1) Tu Bishvat was a minor holiday in Eretz Israel in the Geonic period. Piyutim have come to light from the Cairo Genizah for the morning services on Tu Bishvat. In Bavel, however, it was nothing special.

The old Eretz Yisrael community was wiped out during the conquest of the First Crusade - most Jews shmadded out, the rest fled to the East. Records of their minhagim have only turned up recently, in the Geniza manuscripts; there is an old book of "the differences between the Eastern (Bavli) and Western (EY) Jews"; and some texts, such as the Minor Tractates and the Talmud Yerushalmi, bring down Palestinian customs.

Some of those customs have survived in Minhag Ashkenaz, as the Ashkenazim mostly came from Jews who had come from Eretz Yisrael in the Roman and Geonic periods, settled in Italy, and then moved north across the Alps into the Rhineland, France and Germany. Some of these customs' distinctiveness, and some of their existence, have been muted by increased interaction between the Jews of Christendom and the Jews of Dar al-Islam during the period of the Rishonim.

2) A teshuvah from Rabbenu Gershom Me-or HaGolah, early 11th century, says that we do not fast on Tu Bishvat, because the mishnah calls it a Rosh Hashanah, and we don't fast on Rosh Hashanah. But really the halacha is that we can fast on Rosh Hashanah, so what's going on? Odds are, he had a tradition that Tu Bishvat was a minor holiday, and he used the Rosh Hashanah connection as an asmachata (contrived support for something we know is true anyway).

3) Maharil records that we don't say techinot; the Minhagim of R' Isaac Tyrnau says that we don't say Tachanun; and a student of R' Israel Isserlein records that in Austria they don't say tachanun on Tu Bishvat. These are 16th-century sources, I think.

4) A book of Ashkenazic minhagim first printed in Venice in 1590 records that Ashkenazim eat extra fruit on Tu Bishvat.

The suppression of Tachanun and of fasting are brought down in the Shulchan Aruch.

The Hemdat Yamim then, about 1675 or so (not printed until 1721) creates the Tu Bishvat seder from Divine inspiration, and encourages his friends from his mystical society to do it as well. He incorporates the old custom of eating fruit, with the newer kabbalistic infusion of sanctity into acts. Tu Bishvat was a nothing day in the Eastern lands, no suppression of fasting or tachanun, no special fruit-eating, until their adoption of kabbalah brought the Tu Bishvat seder into their habits.

So the Old Ashkenazic customs, which trace back to Old Eretz Yisrael customs, of eating fruit and of not fasting or saying tachanun, long predate the Hemdat Yamim. It makes sense that EY/Ashkenaz preserved this day as a minor holiday, while Bavel/Edot haMizrach ignored it, since only in EY is the fiscal year for maaser and trumah operative.

Monday, February 05, 2007

Tu BiSh-what? Seder?

The more I look into it, the more I think: Tu Bish'vat seders are silly.

Josh Waxman on Parshablog has a post about his problems with the Tu Bishvat seder as currently practiced, particularly among the Moderns. He held that it was Lurianic, and practiced among Sephardim, but the connection of its source with Sabbateanism made a black mark against it.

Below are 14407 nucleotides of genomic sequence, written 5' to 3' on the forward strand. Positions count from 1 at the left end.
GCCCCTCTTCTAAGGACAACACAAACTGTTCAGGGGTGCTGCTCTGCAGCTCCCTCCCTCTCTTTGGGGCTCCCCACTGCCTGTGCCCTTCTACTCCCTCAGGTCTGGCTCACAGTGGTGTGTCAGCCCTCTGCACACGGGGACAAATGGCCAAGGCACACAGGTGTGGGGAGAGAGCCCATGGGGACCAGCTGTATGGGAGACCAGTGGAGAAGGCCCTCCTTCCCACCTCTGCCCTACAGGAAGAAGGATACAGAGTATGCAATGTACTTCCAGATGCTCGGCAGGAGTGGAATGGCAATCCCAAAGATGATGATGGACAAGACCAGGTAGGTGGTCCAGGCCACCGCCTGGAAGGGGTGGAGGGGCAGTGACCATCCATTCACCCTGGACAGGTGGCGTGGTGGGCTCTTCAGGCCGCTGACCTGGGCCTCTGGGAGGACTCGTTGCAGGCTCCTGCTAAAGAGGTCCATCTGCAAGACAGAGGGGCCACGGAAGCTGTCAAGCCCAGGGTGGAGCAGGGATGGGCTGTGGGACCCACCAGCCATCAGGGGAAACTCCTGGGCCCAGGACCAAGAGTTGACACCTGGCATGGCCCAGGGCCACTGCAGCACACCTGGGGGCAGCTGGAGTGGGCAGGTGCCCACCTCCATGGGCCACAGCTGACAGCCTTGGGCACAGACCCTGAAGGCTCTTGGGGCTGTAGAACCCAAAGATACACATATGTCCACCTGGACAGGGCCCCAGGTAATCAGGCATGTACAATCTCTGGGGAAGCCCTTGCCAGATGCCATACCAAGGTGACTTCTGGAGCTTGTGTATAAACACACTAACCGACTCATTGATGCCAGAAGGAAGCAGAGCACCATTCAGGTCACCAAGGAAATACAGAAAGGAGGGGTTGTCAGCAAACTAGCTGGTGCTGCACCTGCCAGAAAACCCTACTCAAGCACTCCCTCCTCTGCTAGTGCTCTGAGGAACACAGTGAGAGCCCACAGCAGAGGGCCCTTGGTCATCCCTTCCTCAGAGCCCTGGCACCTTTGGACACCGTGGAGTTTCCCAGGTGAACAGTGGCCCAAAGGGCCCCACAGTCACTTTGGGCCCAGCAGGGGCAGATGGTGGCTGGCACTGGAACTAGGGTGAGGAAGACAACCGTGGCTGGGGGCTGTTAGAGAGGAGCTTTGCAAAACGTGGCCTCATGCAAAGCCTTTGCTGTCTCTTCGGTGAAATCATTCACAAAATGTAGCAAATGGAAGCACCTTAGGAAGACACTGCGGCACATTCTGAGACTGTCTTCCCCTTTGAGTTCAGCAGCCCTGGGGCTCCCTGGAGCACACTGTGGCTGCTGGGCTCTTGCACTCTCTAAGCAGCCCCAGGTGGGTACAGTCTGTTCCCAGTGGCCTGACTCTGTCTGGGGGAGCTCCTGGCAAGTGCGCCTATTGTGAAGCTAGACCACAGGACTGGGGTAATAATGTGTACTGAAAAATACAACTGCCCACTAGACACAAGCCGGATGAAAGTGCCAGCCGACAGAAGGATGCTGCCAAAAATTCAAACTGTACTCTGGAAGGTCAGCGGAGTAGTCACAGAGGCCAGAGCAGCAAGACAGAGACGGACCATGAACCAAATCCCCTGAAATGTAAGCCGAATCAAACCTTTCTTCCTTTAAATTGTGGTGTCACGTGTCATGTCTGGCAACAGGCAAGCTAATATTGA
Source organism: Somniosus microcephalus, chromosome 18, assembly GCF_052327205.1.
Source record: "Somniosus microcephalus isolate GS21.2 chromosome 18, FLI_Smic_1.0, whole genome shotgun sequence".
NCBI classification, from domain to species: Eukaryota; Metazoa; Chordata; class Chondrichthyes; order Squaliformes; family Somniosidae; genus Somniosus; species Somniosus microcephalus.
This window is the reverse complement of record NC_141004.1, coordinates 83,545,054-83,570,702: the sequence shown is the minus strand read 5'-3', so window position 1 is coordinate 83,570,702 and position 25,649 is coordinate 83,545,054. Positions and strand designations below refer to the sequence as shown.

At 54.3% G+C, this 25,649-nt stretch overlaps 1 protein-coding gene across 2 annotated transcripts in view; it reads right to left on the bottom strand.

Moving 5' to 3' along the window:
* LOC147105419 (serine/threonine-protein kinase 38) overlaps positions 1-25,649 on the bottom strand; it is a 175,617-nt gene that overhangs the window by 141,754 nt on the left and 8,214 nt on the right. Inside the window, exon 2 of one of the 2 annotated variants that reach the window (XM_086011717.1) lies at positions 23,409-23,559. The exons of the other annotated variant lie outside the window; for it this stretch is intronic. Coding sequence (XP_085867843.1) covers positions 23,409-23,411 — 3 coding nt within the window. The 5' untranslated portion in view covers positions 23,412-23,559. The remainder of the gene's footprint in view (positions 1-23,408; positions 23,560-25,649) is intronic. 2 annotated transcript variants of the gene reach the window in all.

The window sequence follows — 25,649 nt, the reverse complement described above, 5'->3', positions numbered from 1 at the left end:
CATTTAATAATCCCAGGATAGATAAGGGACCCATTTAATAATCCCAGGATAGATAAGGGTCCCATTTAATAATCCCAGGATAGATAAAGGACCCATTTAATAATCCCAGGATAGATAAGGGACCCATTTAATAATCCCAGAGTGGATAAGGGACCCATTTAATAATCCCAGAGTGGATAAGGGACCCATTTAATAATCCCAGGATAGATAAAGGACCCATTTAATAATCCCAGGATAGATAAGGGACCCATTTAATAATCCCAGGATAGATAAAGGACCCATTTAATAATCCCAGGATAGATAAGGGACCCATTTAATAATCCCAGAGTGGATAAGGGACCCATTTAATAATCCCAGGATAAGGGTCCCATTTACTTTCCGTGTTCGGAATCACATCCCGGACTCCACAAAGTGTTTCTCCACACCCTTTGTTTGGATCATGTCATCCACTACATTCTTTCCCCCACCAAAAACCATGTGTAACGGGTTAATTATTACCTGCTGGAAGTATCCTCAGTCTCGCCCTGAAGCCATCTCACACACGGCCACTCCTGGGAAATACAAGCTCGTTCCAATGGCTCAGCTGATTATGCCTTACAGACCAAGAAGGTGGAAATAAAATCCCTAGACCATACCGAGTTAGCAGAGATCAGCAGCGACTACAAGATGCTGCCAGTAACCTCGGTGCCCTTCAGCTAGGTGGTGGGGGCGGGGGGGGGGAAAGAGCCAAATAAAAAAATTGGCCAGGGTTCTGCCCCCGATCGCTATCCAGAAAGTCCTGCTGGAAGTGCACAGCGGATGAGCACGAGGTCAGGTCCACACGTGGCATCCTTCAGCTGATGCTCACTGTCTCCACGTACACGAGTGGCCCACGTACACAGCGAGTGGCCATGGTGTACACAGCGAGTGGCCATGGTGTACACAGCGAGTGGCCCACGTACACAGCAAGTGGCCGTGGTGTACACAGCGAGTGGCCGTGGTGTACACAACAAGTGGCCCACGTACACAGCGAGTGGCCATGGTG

The problems run deeper than he initially says, though. The fundamental text for the Tu BiShevat Seder is from the Hemdat Yamim, which, as Waxman brings from, is widely considered to be of Sabbatean origin. Given that much of Jewish culture since 1667 has worked to stamp out Sabbateanism, this doesn't sound good for us.

The Tu BiShevat Haggadah has been separately published as "Peri Etz Hadar." It begins with a long harangue on the benefits of making blessings before eating, because not doing so, is like stealing from God, rather than asking His permission to use His food. Then we have some explanation of a list of thirty (30) fruits, organised as sets of ten sefirot (channels of Divine emanation, loosely) with the three (of four) lower spiritual worlds. We then get a series of scriptural, Midrashic and kabbalistic readings, then a series of Kabbalistic readings associated with some of the 30 fruits, and 4 cups of wine of different colors are drunk during the proceedings. All told, the whole ritual should take several hours to complete.

Even according to Peri Etz Hadar, which I have (it's a nice little book you can pick up in Judaica shops; it's also a few pages of squinchy Rashi print in the Hemdat Yamim which can be found on, it's not Lurianic. The author states right out that the Rav ZLH"H (by which I assume he means the AriZal) never did this ritual, but that he does it and encourages his friends to do so as well. So while the text may be "Lurianic", it's not found in The Writings of the Arizal. Pseudepigraphy is hardly unknown in Kabbalah (viz. the Zohar itself, which is at least in part from the 13th century).

As far as I can tell, then, it originates with (Sabbatean) Hemdat Yamim; it's a made-up service unconnected to the AriZal; and really, folks, Tu Bishvat is the April 15th of the trees.

If it's all about created ritual, and we Ashkenazim don't speak in Kabbalistic idiom since the early 19th century, the Zoharic readings from the Peri Etz Hadar will mean nothing to us. The symbolism remains empty. So why bother? If you're Sephardic, or Chassidic, and still think in Kabbalistic idiom, say the whole service, let it mean something. As for us, if we do bother, why not just use the made-up Reform Gates of Fruit service (or whatever it's called) - it has just as much "legitimacy" as Pri Etz Hadar.